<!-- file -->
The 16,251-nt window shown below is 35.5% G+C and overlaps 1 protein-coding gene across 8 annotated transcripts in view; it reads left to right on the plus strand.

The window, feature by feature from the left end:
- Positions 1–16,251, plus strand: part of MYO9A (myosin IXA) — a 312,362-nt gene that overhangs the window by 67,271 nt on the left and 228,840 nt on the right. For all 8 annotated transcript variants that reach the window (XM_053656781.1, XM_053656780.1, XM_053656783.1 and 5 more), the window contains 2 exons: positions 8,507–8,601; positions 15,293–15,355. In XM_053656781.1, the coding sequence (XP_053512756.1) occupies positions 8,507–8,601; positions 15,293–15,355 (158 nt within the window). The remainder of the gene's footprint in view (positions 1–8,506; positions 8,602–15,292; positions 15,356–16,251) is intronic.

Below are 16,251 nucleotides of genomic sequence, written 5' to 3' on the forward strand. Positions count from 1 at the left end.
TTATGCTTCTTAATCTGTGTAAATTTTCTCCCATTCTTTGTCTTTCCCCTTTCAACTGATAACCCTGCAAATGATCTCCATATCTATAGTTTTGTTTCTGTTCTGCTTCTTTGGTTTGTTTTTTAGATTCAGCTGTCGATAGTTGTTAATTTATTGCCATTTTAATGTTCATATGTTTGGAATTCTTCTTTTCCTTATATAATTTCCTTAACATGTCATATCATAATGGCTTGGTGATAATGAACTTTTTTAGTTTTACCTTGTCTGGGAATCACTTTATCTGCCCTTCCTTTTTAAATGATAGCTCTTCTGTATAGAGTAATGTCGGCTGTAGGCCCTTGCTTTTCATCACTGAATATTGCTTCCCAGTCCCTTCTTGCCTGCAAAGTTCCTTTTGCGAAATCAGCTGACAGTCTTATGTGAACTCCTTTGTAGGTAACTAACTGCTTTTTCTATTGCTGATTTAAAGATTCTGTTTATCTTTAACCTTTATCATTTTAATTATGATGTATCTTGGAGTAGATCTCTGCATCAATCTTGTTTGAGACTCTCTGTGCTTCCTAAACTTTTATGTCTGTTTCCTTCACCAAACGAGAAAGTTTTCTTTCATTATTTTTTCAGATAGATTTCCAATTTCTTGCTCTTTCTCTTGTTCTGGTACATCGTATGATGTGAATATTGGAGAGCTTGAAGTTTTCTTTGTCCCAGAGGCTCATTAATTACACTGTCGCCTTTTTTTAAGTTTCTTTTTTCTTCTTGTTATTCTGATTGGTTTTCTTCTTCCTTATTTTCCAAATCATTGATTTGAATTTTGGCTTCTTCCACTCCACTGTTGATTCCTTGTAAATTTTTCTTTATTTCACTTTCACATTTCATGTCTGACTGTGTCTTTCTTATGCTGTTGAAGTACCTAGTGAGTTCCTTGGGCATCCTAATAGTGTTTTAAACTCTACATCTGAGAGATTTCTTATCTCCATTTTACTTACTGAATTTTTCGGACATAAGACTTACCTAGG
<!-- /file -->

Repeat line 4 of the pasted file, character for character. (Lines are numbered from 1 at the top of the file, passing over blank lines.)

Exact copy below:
Below are 16,251 nucleotides of genomic sequence, written 5' to 3' on the forward strand. Positions count from 1 at the left end.